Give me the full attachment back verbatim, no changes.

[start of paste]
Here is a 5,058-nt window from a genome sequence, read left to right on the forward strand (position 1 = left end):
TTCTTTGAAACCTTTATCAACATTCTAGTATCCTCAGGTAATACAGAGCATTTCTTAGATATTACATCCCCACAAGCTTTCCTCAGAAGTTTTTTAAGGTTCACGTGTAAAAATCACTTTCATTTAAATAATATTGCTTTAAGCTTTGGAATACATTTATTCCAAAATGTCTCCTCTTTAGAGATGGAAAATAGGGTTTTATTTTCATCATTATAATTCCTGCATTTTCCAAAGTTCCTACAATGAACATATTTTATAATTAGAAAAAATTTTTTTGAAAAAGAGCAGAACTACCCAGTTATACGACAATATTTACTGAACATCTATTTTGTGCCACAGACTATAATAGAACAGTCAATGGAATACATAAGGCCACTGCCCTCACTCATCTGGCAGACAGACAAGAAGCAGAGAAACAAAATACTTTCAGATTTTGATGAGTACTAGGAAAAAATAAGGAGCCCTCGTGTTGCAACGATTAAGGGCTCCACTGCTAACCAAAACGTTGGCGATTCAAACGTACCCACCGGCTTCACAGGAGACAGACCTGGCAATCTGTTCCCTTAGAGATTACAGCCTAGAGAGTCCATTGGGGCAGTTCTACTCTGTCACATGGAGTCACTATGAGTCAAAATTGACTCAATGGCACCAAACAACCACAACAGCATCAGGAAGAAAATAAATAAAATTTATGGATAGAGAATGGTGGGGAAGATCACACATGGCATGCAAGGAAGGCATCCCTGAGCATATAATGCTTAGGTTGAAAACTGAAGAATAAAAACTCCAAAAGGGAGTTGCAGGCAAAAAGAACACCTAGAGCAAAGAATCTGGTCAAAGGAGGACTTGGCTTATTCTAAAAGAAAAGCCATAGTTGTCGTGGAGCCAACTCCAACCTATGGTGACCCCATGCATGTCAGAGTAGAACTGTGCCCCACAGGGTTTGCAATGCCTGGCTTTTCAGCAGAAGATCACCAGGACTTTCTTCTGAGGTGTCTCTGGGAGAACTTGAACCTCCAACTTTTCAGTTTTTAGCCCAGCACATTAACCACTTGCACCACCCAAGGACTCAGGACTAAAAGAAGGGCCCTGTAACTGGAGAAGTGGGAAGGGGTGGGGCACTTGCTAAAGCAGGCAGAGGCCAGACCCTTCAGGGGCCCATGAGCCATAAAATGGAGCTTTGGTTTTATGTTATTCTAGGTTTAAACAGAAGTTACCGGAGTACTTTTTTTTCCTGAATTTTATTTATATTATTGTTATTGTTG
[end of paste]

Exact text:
Here is a 5,058-nt window from a genome sequence, read left to right on the forward strand (position 1 = left end):
TTCTTTGAAACCTTTATCAACATTCTAGTATCCTCAGGTAATACAGAGCATTTCTTAGATATTACATCCCCACAAGCTTTCCTCAGAAGTTTTTTAAGGTTCACGTGTAAAAATCACTTTCATTTAAATAATATTGCTTTAAGCTTTGGAATACATTTATTCCAAAATGTCTCCTCTTTAGAGATGGAAAATAGGGTTTTATTTTCATCATTATAATTCCTGCATTTTCCAAAGTTCCTACAATGAACATATTTTATAATTAGAAAAAATTTTTTTGAAAAAGAGCAGAACTACCCAGTTATACGACAATATTTACTGAACATCTATTTTGTGCCACAGACTATAATAGAACAGTCAATGGAATACATAAGGCCACTGCCCTCACTCATCTGGCAGACAGACAAGAAGCAGAGAAACAAAATACTTTCAGATTTTGATGAGTACTAGGAAAAAATAAGGAGCCCTCGTGTTGCAACGATTAAGGGCTCCACTGCTAACCAAAACGTTGGCGATTCAAACGTACCCACCGGCTTCACAGGAGACAGACCTGGCAATCTGTTCCCTTAGAGATTACAGCCTAGAGAGTCCATTGGGGCAGTTCTACTCTGTCACATGGAGTCACTATGAGTCAAAATTGACTCAATGGCACCAAACAACCACAACAGCATCAGGAAGAAAATAAATAAAATTTATGGATAGAGAATGGTGGGGAAGATCACACATGGCATGCAAGGAAGGCATCCCTGAGCATATAATGCTTAGGTTGAAAACTGAAGAATAAAAACTCCAAAAGGGAGTTGCAGGCAAAAAGAACACCTAGAGCAAAGAATCTGGTCAAAGGAGGACTTGGCTTATTCTAAAAGAAAAGCCATAGTTGTCGTGGAGCCAACTCCAACCTATGGTGACCCCATGCATGTCAGAGTAGAACTGTGCCCCACAGGGTTTGCAATGCCTGGCTTTTCAGCAGAAGATCACCAGGACTTTCTTCTGAGGTGTCTCTGGGAGAACTTGAACCTCCAACTTTTCAGTTTTTAGCCCAGCACATTAACCACTTGCACCACCCAAGGACTCAGGACTAAAAGAAGGGCCCTGTAACTGGAGAAGTGGGAAGGGGTGGGGCACTTGCTAAAGCAGGCAGAGGCCAGACCCTTCAGGGGCCCATGAGCCATAAAATGGAGCTTTGGTTTTATGTTATTCTAGGTTTAAACAGAAGTTACCGGAGTACTTTTTTTTCCTGAATTTTATTTATATTATTGTTATTGTTG